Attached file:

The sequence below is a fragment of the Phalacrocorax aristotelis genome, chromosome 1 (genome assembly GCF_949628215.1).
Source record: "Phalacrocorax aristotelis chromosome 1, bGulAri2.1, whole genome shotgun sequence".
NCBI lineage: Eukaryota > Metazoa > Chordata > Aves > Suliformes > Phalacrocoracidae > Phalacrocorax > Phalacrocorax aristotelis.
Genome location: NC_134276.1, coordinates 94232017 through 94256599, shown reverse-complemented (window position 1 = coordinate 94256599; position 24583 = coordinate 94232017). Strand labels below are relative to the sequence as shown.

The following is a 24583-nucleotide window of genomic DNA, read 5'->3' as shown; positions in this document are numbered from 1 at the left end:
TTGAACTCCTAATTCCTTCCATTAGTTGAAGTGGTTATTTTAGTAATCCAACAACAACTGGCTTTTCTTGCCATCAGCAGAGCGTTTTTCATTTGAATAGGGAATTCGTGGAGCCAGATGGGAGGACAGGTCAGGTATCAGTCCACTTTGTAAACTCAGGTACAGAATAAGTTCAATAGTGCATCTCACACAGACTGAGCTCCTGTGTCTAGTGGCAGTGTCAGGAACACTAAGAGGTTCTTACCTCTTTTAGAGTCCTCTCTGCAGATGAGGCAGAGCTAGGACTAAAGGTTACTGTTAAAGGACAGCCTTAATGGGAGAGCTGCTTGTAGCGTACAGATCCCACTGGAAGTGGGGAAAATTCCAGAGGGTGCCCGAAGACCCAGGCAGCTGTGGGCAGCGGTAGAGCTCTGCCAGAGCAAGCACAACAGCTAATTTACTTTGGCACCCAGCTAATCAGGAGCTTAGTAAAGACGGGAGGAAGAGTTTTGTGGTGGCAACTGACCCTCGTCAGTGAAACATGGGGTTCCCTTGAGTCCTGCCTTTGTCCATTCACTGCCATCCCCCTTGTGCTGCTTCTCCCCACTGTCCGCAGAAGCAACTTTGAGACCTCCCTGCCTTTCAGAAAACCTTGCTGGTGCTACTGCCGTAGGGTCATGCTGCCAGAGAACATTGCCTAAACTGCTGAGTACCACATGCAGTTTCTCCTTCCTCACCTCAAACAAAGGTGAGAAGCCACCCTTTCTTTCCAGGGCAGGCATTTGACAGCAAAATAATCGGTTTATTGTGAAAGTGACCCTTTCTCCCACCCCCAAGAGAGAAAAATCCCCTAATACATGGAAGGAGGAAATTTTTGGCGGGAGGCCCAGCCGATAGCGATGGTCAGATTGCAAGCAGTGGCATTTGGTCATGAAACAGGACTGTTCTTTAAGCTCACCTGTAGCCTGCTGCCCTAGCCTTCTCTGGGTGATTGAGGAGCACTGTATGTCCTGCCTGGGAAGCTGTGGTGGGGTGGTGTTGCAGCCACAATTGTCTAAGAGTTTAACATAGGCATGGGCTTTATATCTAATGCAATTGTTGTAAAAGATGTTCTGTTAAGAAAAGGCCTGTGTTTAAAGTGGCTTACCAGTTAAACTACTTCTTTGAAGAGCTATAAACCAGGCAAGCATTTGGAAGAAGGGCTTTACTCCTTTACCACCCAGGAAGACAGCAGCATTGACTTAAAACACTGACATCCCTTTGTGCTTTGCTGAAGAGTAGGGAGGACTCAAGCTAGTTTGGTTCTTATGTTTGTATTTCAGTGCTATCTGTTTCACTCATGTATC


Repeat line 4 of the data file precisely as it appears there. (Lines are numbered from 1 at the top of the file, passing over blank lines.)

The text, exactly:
Genome location: NC_134276.1, coordinates 94232017 through 94256599, shown reverse-complemented (window position 1 = coordinate 94256599; position 24583 = coordinate 94232017). Strand labels below are relative to the sequence as shown.